The Ultimate Weapon Of X-Men: Red’s Greatest Villain Is All Too Real

The Ultimate Weapon Of X-Men: Red’s Greatest Villain Is All Too Real
Jean Grey proclaiming to the world. (Image: Rogê Antônio, Rain Beredo, Marvel)

Tom Taylor, Rogê Antônio, and Rain Beredo’s X-Men: Red has been telling the story of how Jean Grey’s newest team of handpicked X-Men are fighting to establish better mutant international relations while also battling the literal embodiment of racism that’s born out of viral hate speech generated online.

As tends to be the case with X-Men comics involving Jean Grey, X-Men: Red has been somewhat dense (in a good way) that makes catching all the way up to this week’s issue #10 something of a chore. But the major beats you really need to know in order to contextualize one of this issue’s narrative devices boil down to three things.

The Ultimate Weapon Of X-Men: Red’s Greatest Villain Is All Too Real

And they are: 1) Anti-mutant racism fueled by factually incorrect stories is on the rise on social media, leading to anti-mutant sentiment taking root in people’s minds; 2) at one point, a new breed of microscopic Sentinels was developed that could “infect” baseline human beings and cause them to suddenly turn into expert killers hellbent on murdering mutants in their vicinity; and 3) all of the mayhem Jean’s team has been facing up until this point was all orchestrated by Charles Xavier’s parasitic, psychic twin Cassandra Nova.

While Jean is locked in a psychic battle with Cassandra Nova to free Rachel Grey from her control, the rest of the X-Men are busy spending their time on the internet in search of demonstrably-false stories demonizing mutants. Trinary, the team’s technopath, reasons that she can easily enough fix a large number of the articles in hopes of staving off the influence they can have to drive people to actually lash out at minorities.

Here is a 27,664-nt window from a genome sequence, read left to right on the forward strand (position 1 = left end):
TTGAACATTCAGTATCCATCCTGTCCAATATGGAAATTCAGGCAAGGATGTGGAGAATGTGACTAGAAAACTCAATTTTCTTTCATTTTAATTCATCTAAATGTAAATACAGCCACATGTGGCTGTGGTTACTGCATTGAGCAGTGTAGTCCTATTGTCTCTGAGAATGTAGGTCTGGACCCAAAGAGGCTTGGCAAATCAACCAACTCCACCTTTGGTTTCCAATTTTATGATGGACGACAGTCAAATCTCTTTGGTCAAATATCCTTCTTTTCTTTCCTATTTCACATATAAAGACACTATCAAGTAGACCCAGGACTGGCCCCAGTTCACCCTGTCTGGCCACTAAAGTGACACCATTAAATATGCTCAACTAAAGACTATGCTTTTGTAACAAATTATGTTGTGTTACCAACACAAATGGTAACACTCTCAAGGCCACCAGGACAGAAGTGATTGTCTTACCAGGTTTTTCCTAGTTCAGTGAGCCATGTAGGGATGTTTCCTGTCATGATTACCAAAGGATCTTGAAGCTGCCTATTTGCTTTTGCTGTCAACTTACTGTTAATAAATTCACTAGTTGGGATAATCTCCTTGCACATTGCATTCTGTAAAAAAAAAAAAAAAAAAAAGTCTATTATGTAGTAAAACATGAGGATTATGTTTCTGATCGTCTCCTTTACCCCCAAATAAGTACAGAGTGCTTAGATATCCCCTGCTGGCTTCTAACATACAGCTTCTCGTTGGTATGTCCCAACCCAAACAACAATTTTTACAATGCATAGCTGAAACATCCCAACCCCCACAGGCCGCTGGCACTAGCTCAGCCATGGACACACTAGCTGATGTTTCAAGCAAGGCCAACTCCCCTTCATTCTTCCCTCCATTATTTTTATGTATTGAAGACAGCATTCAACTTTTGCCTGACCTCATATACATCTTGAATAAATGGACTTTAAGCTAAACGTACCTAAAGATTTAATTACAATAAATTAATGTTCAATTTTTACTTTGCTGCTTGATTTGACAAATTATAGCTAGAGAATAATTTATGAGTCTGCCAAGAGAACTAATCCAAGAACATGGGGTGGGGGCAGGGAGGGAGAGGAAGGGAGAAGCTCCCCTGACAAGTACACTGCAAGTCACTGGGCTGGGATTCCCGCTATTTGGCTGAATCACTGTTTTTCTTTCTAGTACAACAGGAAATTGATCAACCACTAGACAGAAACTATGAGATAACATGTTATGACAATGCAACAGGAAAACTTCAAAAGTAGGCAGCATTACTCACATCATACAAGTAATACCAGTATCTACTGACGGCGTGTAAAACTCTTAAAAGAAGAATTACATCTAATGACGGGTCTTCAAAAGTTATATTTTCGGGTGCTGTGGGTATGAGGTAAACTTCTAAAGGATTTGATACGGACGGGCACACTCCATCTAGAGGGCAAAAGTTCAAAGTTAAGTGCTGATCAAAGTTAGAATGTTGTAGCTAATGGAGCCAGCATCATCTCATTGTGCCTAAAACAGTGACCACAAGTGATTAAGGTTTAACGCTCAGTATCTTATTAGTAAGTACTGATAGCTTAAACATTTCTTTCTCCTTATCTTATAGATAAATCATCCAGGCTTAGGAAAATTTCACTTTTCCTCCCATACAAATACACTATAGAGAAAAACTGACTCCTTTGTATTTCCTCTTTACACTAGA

Within the context of the comic, the link between those things is direct and explicit, but it’s interesting to compare it as a plot device to the controversial study linking people’s engagement with hate groups on social media to upticks in real world violence.

ImageTrinary and Honey Badger scouring the web for anti-mutant sentiment. (Image: Rogê Antônio, Rain Beredo, Marvel)

With some classic, X-Men psychic trickery, Jean is able to free Rachel from Cassandra’s grasp and regather her troops before striking her final attack. At first, it doesn’t seem as if Cassandra would have any substantive way to get back at Jean in a way that would hurt. But rather than trying to fight using her telepathy to get into people’s minds, Cassandra instead decides to use methods much more human in design.

If you’re reading Kotaku, then you probably know what deepfakes are. For those who don’t, they’re videos — often of people’s faces —that have been manipulated to make it seem as if people are saying things they are not. Deepfakes have always been creepy, but now they’re getting good to the point that some lawmakers fear they could pose significant threats to society.

Instead of just using racism and hatred at large to disrupt the world, this time Cassandra gives humanity the kind of singular target it can easily aim itself. Using a sophisticated deepfake of Jean, Cassandra announces to the world that “Jean” is prepared to bring about the end of the human race (no Phoenix required).

ImageTrinary and Storm discussing the fallout of Cassandra’s attack. (Image: Rogê Antônio, Rain Beredo, Marvel)

Of course, Cassandra’s threats are nothing Jean and her X-Men can’t ultimately take down. But while discussing the impact of Cassandra’s use of Jean’s likeness to push her agenda and feed into the rising tide of online hate, Storm points out something important. No matter what they’re able to prove about what actually happened, there’s a contingent of society that will cling to whatever it wants to believe about mutants.